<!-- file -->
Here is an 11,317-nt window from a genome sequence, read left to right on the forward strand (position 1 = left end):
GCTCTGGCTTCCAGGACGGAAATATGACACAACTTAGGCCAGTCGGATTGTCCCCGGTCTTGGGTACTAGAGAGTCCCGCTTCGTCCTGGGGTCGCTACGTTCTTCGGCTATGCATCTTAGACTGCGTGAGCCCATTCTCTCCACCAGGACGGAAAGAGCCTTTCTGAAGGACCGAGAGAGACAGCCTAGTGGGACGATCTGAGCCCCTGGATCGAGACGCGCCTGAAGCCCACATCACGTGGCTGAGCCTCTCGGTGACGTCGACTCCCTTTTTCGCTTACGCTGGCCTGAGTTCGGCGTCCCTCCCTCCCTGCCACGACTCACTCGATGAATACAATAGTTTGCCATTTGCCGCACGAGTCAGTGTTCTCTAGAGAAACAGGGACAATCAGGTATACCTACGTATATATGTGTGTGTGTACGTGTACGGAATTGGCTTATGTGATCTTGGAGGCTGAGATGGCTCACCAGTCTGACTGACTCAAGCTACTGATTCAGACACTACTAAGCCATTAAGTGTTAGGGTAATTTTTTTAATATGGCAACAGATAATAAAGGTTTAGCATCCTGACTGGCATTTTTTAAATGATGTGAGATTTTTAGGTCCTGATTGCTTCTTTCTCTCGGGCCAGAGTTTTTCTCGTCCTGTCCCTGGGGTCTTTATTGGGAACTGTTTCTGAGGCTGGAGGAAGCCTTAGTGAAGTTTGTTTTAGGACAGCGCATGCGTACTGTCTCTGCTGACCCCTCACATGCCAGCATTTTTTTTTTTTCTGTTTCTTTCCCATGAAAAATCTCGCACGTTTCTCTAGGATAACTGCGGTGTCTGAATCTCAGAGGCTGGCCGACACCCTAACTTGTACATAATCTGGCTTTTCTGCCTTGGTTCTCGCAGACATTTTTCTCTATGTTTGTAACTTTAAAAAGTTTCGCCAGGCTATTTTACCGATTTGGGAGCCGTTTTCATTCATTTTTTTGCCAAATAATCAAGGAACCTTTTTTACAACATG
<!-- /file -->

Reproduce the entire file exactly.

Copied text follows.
Here is an 11,317-nt window from a genome sequence, read left to right on the forward strand (position 1 = left end):
GCTCTGGCTTCCAGGACGGAAATATGACACAACTTAGGCCAGTCGGATTGTCCCCGGTCTTGGGTACTAGAGAGTCCCGCTTCGTCCTGGGGTCGCTACGTTCTTCGGCTATGCATCTTAGACTGCGTGAGCCCATTCTCTCCACCAGGACGGAAAGAGCCTTTCTGAAGGACCGAGAGAGACAGCCTAGTGGGACGATCTGAGCCCCTGGATCGAGACGCGCCTGAAGCCCACATCACGTGGCTGAGCCTCTCGGTGACGTCGACTCCCTTTTTCGCTTACGCTGGCCTGAGTTCGGCGTCCCTCCCTCCCTGCCACGACTCACTCGATGAATACAATAGTTTGCCATTTGCCGCACGAGTCAGTGTTCTCTAGAGAAACAGGGACAATCAGGTATACCTACGTATATATGTGTGTGTGTACGTGTACGGAATTGGCTTATGTGATCTTGGAGGCTGAGATGGCTCACCAGTCTGACTGACTCAAGCTACTGATTCAGACACTACTAAGCCATTAAGTGTTAGGGTAATTTTTTTAATATGGCAACAGATAATAAAGGTTTAGCATCCTGACTGGCATTTTTTAAATGATGTGAGATTTTTAGGTCCTGATTGCTTCTTTCTCTCGGGCCAGAGTTTTTCTCGTCCTGTCCCTGGGGTCTTTATTGGGAACTGTTTCTGAGGCTGGAGGAAGCCTTAGTGAAGTTTGTTTTAGGACAGCGCATGCGTACTGTCTCTGCTGACCCCTCACATGCCAGCATTTTTTTTTTTTCTGTTTCTTTCCCATGAAAAATCTCGCACGTTTCTCTAGGATAACTGCGGTGTCTGAATCTCAGAGGCTGGCCGACACCCTAACTTGTACATAATCTGGCTTTTCTGCCTTGGTTCTCGCAGACATTTTTCTCTATGTTTGTAACTTTAAAAAGTTTCGCCAGGCTATTTTACCGATTTGGGAGCCGTTTTCATTCATTTTTTTGCCAAATAATCAAGGAACCTTTTTTACAACATG